First, traditional royal councils were replaced with ministers who regularly met in a council of state, independent councillors were introduced into municipal governments of towns and villages, and the French system of intendants was implemented in the colonies to reinforce the crown's direct control. The final aim of administrative reforms was to impose the power of the crown at all administrative levels in Spain and its colonies and reduce to some extent the autonomy of high aristocrats, municipal councils, and viceroys.
The subordination of the church to the Bourbon monarchy was a second major goal of Charles III. Consequently he required royal authorization for the introduction of papal documents, expelled the Jesuits from all Spanish territories in 1767, and reduced the power of the Inquisition.
Economic reforms were less successful than administrative and religious reforms. The reduction of institutional obstacles to free trade in grain in the peninsula and to free trade between cities of the Spanish Empire (1765–1778) did little to change structural limits to sustained economic growth. Mercantilist policies and privileges were the rule in Spain as in most other European countries, and they imposed similar limits to the growth of domestic and international trade. On the other hand, hunger, bad crops, and privileged ownership and distribution of land remained the norm in rural Spain. The entailed land of the nobility, the clergy, the municipal councils, and the crown, mayorazgos, manos muertas, comunes, and realengos respectively, a fundamental obstacle to increased agricultural productivity, was never seriously questioned or reformed.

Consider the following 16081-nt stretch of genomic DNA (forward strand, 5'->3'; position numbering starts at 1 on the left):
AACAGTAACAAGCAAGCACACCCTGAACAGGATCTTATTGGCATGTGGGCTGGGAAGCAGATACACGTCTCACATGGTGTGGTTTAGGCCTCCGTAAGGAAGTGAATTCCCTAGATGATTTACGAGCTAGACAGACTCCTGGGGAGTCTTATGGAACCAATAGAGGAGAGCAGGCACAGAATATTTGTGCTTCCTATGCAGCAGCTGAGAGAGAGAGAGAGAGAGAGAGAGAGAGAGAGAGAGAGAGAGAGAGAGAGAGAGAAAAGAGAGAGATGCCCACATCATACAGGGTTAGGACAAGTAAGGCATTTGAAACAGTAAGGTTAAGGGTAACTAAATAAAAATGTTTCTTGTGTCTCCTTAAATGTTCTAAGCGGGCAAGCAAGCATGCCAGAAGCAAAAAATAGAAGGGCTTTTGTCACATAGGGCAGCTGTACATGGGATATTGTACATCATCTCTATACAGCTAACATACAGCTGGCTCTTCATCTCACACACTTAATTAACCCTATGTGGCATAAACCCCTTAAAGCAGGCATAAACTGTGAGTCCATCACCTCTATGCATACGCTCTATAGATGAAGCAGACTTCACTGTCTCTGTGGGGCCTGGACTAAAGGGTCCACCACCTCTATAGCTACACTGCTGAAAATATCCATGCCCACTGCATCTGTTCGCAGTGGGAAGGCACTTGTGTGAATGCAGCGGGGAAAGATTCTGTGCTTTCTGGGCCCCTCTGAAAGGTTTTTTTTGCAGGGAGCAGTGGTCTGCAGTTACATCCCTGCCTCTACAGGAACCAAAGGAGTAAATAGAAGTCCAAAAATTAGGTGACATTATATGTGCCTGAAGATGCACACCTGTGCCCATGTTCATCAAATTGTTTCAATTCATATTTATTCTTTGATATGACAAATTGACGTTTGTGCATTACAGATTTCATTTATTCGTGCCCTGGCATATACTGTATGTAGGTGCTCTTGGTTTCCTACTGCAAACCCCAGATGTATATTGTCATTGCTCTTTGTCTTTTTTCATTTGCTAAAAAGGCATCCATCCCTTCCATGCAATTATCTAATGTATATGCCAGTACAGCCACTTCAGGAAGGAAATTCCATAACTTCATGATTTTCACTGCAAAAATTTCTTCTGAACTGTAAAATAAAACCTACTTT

Charles III and his ministers reinforced the power of the crown and rationalized imperial administration as no other ruler had before in Spain. However, they left the traditional social order intact.
Carlos III y la Ilustración. 2 vols. Madrid, 1988–1990.
Domínguez Ortiz, Antonio. Carlos III y la España de la Ilustración. Madrid, 1988.
Herr, Richard. The Eighteenth-Century Revolution in Spain. Princeton, 1958.
Hull, Anthony H. Charles III and the Revival of Spain. Washington, D.C., 1980.
Lynch, John. Bourbon Spain, 1700–1808. Oxford, 1989.
Paloma FernÁndez PÉrez
Known as an enlightened despot, Charles III (1716-1788) was king of Spain from 1759 to 1788. His reign was marked by economic progress and political stability and is usually considered one of the greatest in Spanish history.
The son of Philip V of Spain and his second wife, Elizabeth Farnese of Parma, Charles III was born in Madrid on Jan. 20, 1716. His education was excellent—at the age of 4 he wrote a letter in French to his parents—and during his youth he developed a great interest in the arts and a consuming passion for the hunt.